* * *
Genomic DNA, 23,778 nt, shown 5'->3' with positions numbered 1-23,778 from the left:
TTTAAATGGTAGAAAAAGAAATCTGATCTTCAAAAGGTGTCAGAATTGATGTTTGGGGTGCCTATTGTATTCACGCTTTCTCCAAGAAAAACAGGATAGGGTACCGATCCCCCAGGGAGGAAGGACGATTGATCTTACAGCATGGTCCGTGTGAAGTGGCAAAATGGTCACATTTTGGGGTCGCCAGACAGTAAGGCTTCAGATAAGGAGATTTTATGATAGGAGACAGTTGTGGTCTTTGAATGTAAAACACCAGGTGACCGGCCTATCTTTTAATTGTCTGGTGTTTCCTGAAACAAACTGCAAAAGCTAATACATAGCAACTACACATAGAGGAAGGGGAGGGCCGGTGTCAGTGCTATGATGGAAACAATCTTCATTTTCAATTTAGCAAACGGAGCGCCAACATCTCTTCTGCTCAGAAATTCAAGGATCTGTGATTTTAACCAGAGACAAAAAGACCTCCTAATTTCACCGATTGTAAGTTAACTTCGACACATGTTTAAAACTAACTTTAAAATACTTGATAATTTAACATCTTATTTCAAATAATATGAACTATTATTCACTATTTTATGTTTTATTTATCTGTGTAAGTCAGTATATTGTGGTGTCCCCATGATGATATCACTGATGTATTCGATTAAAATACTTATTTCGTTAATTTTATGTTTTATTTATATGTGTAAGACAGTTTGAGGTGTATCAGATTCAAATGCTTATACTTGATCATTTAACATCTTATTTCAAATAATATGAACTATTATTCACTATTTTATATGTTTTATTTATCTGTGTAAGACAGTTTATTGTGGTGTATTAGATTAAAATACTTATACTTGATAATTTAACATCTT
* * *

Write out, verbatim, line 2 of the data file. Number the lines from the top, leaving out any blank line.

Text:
TTTAAATGGTAGAAAAAGAAATCTGATCTTCAAAAGGTGTCAGAATTGATGTTTGGGGTGCCTATTGTATTCACGCTTTCTCCAAGAAAAACAGGATAGGGTACCGATCCCCCAGGGAGGAAGGACGATTGATCTTACAGCATGGTCCGTGTGAAGTGGCAAAATGGTCACATTTTGGGGTCGCCAGACAGTAAGGCTTCAGATAAGGAGATTTTATGATAGGAGACAGTTGTGGTCTTTGAATGTAAAACACCAGGTGACCGGCCTATCTTTTAATTGTCTGGTGTTTCCTGAAACAAACTGCAAAAGCTAATACATAGCAACTACACATAGAGGAAGGGGAGGGCCGGTGTCAGTGCTATGATGGAAACAATCTTCATTTTCAATTTAGCAAACGGAGCGCCAACATCTCTTCTGCTCAGAAATTCAAGGATCTGTGATTTTAACCAGAGACAAAAAGACCTCCTAATTTCACCGATTGTAAGTTAACTTCGACACATGTTTAAAACTAACTTTAAAATACTTGATAATTTAACATCTTATTTCAAATAATATGAACTATTATTCACTATTTTATGTTTTATTTATCTGTGTAAGTCAGTATATTGTGGTGTCCCCATGATGATATCACTGATGTATTCGATTAAAATACTTATTTCGTTAATTTTATGTTTTATTTATATGTGTAAGACAGTTTGAGGTGTATCAGATTCAAATGCTTATACTTGATCATTTAACATCTTATTTCAAATAATATGAACTATTATTCACTATTTTATATGTTTTATTTATCTGTGTAAGACAGTTTATTGTGGTGTATTAGATTAAAATACTTATACTTGATAATTTAACATCTT